When Angus Deayton was deprived of the hosting duties of Have I Got News For You in 2002, after allegations of his vice-related antics were printed in the News of the World, BBC sources suggested his dismissal was "nothing personal... but Angus had become the story". The same phrase presaged Alastair Campbell's resignation as Tony Blair's communications director the following year, after Campbell had attacked the BBC for its coverage of the run-up to the Iraq War. "People say, 'Well, it's a problem because you have become the story,' and they keep talking about you and writing about you and there's not much you can do about it," Campbell told Andrew Marr, then the Corporation's political editor, in an interview.
That warning might now be reasonably applied to Marr himself, and to Dermot Murnaghan – the two newsmen whose encounters with women other than their wives were splashed across the weekend's papers. Marr, formerly the holder of a super-injunction to prevent revelations about an affair, was photographed in what he calls "a farewell clinch" with a female producer during a party to celebrate the completion of his latest documentary series. In one of the images, Marr's hand appears to have slipped beneath the woman's waistband, apparently on its way to her bottom. Marr says he cannot remember that incident: "It was just two drunken journalists having a farewell clinch after working fantastically hard together for two years. There is no romantic connection between us."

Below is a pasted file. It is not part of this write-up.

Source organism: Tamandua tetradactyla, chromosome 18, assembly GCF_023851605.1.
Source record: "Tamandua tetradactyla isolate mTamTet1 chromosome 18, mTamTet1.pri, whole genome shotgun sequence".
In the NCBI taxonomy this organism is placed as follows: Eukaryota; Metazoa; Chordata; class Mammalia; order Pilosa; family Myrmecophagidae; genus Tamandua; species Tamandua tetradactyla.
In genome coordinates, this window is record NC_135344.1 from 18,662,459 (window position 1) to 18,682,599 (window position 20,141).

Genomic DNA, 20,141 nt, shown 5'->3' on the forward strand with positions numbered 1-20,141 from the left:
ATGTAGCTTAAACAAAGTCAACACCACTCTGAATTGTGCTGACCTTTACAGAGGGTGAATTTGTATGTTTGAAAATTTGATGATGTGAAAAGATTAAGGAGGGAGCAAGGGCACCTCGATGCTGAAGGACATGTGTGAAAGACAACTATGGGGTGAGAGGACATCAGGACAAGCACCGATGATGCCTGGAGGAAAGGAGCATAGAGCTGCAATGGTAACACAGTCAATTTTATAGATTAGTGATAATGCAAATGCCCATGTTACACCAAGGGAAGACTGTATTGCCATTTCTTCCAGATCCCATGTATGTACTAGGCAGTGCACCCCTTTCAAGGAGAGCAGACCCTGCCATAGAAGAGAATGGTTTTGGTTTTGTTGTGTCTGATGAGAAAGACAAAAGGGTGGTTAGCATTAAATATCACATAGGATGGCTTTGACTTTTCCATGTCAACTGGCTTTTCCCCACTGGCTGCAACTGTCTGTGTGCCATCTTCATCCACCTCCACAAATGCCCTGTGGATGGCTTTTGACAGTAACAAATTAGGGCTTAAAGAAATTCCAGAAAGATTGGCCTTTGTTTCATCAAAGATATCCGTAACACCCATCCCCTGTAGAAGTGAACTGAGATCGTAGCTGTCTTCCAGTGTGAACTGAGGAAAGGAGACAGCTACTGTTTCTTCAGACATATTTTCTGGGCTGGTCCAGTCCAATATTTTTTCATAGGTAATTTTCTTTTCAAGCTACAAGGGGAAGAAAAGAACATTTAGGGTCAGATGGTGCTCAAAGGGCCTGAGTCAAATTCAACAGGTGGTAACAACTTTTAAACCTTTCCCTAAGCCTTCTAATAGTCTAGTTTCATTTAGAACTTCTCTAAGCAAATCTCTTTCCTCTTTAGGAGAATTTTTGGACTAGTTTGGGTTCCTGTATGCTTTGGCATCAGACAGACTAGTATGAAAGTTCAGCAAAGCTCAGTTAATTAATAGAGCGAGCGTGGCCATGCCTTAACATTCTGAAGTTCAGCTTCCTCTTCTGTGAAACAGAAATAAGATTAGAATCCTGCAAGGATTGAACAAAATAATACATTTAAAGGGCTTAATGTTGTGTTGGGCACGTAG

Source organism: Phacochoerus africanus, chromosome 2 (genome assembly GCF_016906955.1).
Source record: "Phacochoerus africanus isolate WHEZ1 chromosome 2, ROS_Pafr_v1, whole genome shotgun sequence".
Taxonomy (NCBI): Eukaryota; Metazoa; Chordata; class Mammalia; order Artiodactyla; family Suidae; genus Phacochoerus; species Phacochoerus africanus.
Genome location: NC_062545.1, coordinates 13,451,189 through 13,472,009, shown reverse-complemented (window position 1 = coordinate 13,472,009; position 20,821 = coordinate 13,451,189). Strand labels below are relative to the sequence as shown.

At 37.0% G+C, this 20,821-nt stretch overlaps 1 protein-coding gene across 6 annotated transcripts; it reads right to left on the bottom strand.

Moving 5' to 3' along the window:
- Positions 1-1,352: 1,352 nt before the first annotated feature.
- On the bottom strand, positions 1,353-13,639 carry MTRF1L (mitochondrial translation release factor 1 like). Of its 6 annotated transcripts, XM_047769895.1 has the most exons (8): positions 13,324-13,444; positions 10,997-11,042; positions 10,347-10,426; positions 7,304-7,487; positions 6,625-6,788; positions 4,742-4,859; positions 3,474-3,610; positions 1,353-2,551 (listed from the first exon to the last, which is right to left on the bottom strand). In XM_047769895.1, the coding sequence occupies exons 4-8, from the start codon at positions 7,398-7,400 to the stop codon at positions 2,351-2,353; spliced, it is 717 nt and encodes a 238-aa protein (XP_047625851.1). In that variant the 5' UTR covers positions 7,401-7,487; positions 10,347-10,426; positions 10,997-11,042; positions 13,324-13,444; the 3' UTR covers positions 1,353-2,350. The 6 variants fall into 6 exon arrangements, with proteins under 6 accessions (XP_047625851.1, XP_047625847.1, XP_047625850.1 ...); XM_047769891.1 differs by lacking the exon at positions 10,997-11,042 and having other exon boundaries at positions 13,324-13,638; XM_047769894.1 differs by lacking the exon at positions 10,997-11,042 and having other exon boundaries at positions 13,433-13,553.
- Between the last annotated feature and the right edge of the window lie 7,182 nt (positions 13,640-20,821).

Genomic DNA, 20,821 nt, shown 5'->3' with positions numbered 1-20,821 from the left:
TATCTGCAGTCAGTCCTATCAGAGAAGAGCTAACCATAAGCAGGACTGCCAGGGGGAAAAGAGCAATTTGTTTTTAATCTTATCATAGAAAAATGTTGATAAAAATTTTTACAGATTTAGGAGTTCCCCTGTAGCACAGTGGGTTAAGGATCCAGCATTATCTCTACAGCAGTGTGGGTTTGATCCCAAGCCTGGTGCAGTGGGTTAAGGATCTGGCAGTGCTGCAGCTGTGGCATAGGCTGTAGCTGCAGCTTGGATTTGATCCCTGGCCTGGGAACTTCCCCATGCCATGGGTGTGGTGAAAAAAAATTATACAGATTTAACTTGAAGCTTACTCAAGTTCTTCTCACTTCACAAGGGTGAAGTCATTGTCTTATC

Meanwhile, Sky News anchor, Eggheads host and father-of-four Murnaghan was spotted in a London park in his Lycra cycling gear, canoodling with his make-up artist. Their rather public smooch was redolent of Piers Merchant, the married former Conservative MP who, in 1997, was snapped snogging a 17-year-old Soho hostess in broad daylight. Isn't it strange that such experienced hacks, who for years have watched unfortunate politicians have their extramarital shenanigans exposed by the tabloids, should allow themselves to be caught, too?
Perhaps they presumed that there was some kind of gentlemen's agreement among media professionals not to expose other media professionals' bad behaviour. Or perhaps they thought nobody would be interested. But in a time when privacy is at a premium, and when each and every salacious story must be filtered through layers of nervous editors, proprietors and lawyers – wary of the disapproval of Lord Leveson and co – it seems that journalists are turning their attention to the easiest, and safest, subjects of all: each other.